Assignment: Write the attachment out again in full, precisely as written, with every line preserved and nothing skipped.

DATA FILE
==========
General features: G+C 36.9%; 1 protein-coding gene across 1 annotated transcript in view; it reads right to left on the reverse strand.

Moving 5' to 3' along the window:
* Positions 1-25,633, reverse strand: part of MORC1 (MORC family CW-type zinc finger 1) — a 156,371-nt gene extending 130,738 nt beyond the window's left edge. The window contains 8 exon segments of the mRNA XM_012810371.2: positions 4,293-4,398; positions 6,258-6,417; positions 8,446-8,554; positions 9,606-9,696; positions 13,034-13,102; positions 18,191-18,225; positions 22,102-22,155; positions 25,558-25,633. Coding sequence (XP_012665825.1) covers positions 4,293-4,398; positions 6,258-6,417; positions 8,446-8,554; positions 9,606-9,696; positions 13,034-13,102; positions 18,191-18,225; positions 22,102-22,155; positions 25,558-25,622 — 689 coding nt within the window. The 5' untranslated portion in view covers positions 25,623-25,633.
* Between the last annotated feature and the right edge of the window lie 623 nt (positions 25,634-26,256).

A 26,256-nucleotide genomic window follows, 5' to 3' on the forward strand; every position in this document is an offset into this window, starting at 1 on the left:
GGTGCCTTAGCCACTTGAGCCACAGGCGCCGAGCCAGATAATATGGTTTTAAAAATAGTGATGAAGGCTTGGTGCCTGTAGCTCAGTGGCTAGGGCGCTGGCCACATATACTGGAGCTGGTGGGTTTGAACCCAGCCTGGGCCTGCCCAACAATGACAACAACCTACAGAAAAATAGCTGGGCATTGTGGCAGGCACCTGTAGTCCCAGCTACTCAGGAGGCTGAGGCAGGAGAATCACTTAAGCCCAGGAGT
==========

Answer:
General features: G+C 36.9%; 1 protein-coding gene across 1 annotated transcript in view; it reads right to left on the reverse strand.

Moving 5' to 3' along the window:
* Positions 1-25,633, reverse strand: part of MORC1 (MORC family CW-type zinc finger 1) — a 156,371-nt gene extending 130,738 nt beyond the window's left edge. The window contains 8 exon segments of the mRNA XM_012810371.2: positions 4,293-4,398; positions 6,258-6,417; positions 8,446-8,554; positions 9,606-9,696; positions 13,034-13,102; positions 18,191-18,225; positions 22,102-22,155; positions 25,558-25,633. Coding sequence (XP_012665825.1) covers positions 4,293-4,398; positions 6,258-6,417; positions 8,446-8,554; positions 9,606-9,696; positions 13,034-13,102; positions 18,191-18,225; positions 22,102-22,155; positions 25,558-25,622 — 689 coding nt within the window. The 5' untranslated portion in view covers positions 25,623-25,633.
* Between the last annotated feature and the right edge of the window lie 623 nt (positions 25,634-26,256).

A 26,256-nucleotide genomic window follows, 5' to 3' on the forward strand; every position in this document is an offset into this window, starting at 1 on the left:
GGTGCCTTAGCCACTTGAGCCACAGGCGCCGAGCCAGATAATATGGTTTTAAAAATAGTGATGAAGGCTTGGTGCCTGTAGCTCAGTGGCTAGGGCGCTGGCCACATATACTGGAGCTGGTGGGTTTGAACCCAGCCTGGGCCTGCCCAACAATGACAACAACCTACAGAAAAATAGCTGGGCATTGTGGCAGGCACCTGTAGTCCCAGCTACTCAGGAGGCTGAGGCAGGAGAATCACTTAAGCCCAGGAGT